The words “art” and “traffic” aren’t often used in the same sentence but so overwhelming were the crowds at the inaugural Sydney Contemporary art fair in 2013, they created a throng of people that was impossible to navigate.

“People still talk about it as the best party in Sydney but also the first art traffic jam. We had a tsunami of people arrive – answering the question was Sydney ready for an art fair – but it got so crowded it was impossible for galleries to conduct business and for people to see the art,” Barry Keldoulis tells Broadsheet.

The Sydney Contemporary fair director says they’ve learned some valuable lessons since then – although the buzz around this year’s fair may mean they need traffic wardens on stand-by.

Now in its fourth edition, Sydney Contemporary is arguably Australia’s premier art fair, showing the breadth and depth of artistic talent from Australia, New Zealand and further afield, much of it exhibited for the first time. Here’s the low-down on what you should see and do.

This year you can catch the first glimpse of new bodies of work from established artists such as Ben Quilty, Tim Storrier and Tony Albert; along with existing works from Brett Whiteley, Emily Kame Kngwarreye, Tracey Moffatt and Sidney Nolan. High-profile international names include Jean Dubuffet, Tracey Emin, Damien Hirst and Julian Opie, who will be exhibiting alongside the local art scene’s most exciting emerging talent.

Held over four days throughout Eveleigh’s Carriageworks, this year’s event hosts around 80 galleries who hail from six continents and represent artists from 32 countries. It includes mediums of painting, drawing, sculpture, installation, video, prints and works on paper.

In addition to prestigious local galleries, including Sydney’s Roslyn Oxley9, Sullivan+Strumpf and Melbourne’s Tolarno Galleries and ARC ONE, the fair will for the first time welcome Pace Gallery (New York, Hong Kong and London among others), Flowers Gallery (London and New York) and Singapore’s Yavuz Gallery to its international line-up.

Keldoulis says the fair deliberately aims for a diverse range of artists who will have broad appeal, from major collectors and state gallery directors and curators, to high-end private collectors and those keen to dip their toe in the art market.

This year’s fair may see works sell for more than $1 million – “there is a Jean Dubuffet sculpture worth a few million dollars that I think would look great in your garden,” jokes Keldoulis – while others from artists such as Nolan are expected to sell in the hundreds of thousands range. And then there’s works from the likes of British painter David Hockney that may surprise discerning collectors.

A highlight will be The Field, by acclaimed Melbourne multimedia artist Patricia Piccinini, a large-scale installation of 3000 genetically modified “flowers” created for Queensland’s Gallery of Modern Art that will be reconfigured for Carriageworks. It is the first time this work has been seen outside Brisbane. “She’s a fantastic artist; this is her first work looking at the crossover mutation between the animal and plant world. She’s also incredibly articulate and will be doing some talks on her work,” Keldoulis says.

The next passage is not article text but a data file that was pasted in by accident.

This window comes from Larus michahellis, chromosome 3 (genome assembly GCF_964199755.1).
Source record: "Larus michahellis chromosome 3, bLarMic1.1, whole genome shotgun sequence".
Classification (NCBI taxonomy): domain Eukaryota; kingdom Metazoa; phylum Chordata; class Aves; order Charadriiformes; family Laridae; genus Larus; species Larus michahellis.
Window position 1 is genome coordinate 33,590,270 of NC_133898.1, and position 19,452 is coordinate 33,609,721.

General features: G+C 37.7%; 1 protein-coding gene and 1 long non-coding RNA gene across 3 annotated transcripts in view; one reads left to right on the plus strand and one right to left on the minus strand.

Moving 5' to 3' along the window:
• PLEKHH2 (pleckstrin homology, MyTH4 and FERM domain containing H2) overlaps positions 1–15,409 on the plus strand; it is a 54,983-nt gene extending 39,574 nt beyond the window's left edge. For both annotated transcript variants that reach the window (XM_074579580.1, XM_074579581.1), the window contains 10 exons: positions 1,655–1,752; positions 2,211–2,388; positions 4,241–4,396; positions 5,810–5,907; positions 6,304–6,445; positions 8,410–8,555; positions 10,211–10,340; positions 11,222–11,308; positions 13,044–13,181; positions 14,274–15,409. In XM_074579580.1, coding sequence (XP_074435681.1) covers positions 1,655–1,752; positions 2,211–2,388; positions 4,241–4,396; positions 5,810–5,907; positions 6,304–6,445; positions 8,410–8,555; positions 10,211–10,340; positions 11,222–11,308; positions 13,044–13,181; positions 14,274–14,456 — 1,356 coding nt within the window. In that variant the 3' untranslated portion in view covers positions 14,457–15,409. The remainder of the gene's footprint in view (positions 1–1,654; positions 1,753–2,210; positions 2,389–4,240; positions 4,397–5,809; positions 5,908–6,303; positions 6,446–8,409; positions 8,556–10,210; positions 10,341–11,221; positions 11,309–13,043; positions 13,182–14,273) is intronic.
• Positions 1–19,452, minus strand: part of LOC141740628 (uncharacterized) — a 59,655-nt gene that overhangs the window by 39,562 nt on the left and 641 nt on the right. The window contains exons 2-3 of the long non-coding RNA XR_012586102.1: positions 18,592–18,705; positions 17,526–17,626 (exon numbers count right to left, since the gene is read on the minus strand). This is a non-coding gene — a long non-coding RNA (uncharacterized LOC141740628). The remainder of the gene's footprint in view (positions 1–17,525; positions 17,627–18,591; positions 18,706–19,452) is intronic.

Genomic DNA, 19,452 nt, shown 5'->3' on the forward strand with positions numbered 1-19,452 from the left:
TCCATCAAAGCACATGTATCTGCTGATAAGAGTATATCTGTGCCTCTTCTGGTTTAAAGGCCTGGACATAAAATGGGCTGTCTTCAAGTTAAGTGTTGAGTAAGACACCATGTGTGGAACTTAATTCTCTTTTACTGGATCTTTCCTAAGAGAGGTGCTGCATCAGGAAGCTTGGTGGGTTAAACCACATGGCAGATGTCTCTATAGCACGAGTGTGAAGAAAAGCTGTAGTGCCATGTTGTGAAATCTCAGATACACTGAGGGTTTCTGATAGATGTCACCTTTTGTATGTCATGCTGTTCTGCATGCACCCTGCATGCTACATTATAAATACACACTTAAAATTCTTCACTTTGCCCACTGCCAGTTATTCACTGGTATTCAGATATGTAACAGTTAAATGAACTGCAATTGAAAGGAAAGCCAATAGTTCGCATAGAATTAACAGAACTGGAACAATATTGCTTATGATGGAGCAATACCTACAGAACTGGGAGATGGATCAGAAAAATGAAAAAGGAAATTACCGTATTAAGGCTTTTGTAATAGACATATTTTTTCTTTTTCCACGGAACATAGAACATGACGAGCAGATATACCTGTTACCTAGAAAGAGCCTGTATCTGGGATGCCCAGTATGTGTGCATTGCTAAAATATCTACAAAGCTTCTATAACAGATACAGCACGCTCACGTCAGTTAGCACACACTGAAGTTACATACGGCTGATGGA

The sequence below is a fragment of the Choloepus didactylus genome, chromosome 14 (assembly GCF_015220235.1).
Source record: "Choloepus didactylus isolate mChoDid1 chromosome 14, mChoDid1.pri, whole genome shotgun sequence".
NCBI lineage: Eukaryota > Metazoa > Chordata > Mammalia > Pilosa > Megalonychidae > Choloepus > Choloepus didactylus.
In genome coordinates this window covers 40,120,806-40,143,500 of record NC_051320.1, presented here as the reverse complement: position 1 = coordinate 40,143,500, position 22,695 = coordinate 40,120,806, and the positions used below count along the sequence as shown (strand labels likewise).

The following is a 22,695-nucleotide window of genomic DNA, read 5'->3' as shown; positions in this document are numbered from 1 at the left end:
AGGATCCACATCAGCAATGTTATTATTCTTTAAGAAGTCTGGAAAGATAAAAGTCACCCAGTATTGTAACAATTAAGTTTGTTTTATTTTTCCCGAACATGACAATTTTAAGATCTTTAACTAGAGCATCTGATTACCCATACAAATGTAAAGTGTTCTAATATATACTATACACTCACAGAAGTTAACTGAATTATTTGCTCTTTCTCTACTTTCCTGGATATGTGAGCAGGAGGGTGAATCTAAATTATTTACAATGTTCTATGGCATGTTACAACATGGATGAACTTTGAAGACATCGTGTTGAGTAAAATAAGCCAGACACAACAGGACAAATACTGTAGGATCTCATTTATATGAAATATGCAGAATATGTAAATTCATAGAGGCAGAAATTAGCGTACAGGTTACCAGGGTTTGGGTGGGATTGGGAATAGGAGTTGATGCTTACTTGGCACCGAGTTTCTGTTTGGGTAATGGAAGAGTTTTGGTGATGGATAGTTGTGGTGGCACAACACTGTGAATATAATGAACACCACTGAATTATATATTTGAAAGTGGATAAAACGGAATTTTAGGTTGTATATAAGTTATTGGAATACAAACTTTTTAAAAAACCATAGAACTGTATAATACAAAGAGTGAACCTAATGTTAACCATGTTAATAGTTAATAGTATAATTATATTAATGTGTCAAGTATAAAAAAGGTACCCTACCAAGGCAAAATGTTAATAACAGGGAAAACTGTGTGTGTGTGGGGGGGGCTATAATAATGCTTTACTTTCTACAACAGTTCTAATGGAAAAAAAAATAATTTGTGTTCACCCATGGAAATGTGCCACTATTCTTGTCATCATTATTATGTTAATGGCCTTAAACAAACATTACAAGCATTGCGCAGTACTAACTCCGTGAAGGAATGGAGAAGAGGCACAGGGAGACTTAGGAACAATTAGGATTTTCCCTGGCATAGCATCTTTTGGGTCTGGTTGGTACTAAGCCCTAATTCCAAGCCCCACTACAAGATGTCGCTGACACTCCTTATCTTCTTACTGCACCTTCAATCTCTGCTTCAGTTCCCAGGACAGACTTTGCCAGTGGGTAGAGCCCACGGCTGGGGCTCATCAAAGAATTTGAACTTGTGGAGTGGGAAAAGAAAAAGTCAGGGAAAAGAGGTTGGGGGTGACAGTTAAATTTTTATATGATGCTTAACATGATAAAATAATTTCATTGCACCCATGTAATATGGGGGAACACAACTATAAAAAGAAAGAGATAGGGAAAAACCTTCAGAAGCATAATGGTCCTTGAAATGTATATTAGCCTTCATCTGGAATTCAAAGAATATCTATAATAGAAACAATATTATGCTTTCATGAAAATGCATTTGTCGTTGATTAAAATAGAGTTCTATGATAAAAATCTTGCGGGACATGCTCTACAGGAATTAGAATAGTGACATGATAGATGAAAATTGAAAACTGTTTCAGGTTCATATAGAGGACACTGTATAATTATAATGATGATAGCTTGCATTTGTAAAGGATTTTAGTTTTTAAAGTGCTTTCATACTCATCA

Those keen to know who our future Hockneys and Kngwarreyes are would do well to check out young Sydney artist Kai Wasikowski (Isabel Rouch Projects); ARC ONE’s Prue Stent and Honey Long, whose photography explores the human form in landscape; the Egg & Dart’s India Mark; Chalk Horse artist Alex Standen; and Stanley Street Gallery’s Jackson Farley; alongside Indonesian painter Zico Albaiquni, who’s headed for the Asia Pacific Triennial in Brisbane in November. “They are all young artists to keep an eye on,” says Keldoulis.

Food and drinks
Sydney Contemporary will host pop-up restaurants and bars for the all-important refuelling. Made by Merivale brings its CBD Work in Progress, along with a dim sum outpost under the guise of revered dumpling master Eric Koh of Mr Wong and Queen Chow.

There will be a Handpicked Wines Art Bar featuring leading artist Karen Black, as well as a vodka bar.

And more
If you prefer some sides with your art, there is also a robust program of talks, tours and performances.

Spare some room and time for the curated elements of Sydney Contemporary, designed by experts including Performance Space CEO Jeff Kahn who has put together the Performance Contemporary program with Tulleah Pearce. The director of Melbourne’s Ian Potter Museum Kelly Gellatly will curate moving-image art for Video Contemporary; and independent curator and writer Nina Miall has devised Installation Contemporary.

And if you want to go off-site, three giant art installations by top, internationally-recognised artists Callum Morton, Mel O’Callaghan and Cameron Robbins will be at Barangaroo. There you’ll find a giant Donald Trump head protruding from the footpath.

A subsection, Future Contemporary, is for emerging galleries (who pay a slightly subsidised fee to exhibit) and provides a snapshot of the next generation of gallerists. This year the fair will again host Art Money: interest-free financial loans to buy art, ranging from $750 to more than $50,000.

Last year’s event attracted 26,000 people – who bought an impressive $16 million worth of art – and this year shows no signs of abating. “That equated to nine or 10 million dollars going straight back to the artists, which is what it’s about really, supporting them so they can continue to make work,” Keldoulis says. “So that’s very exciting.”

Sydney Contemporary is at Carriageworks from September 13 to 16.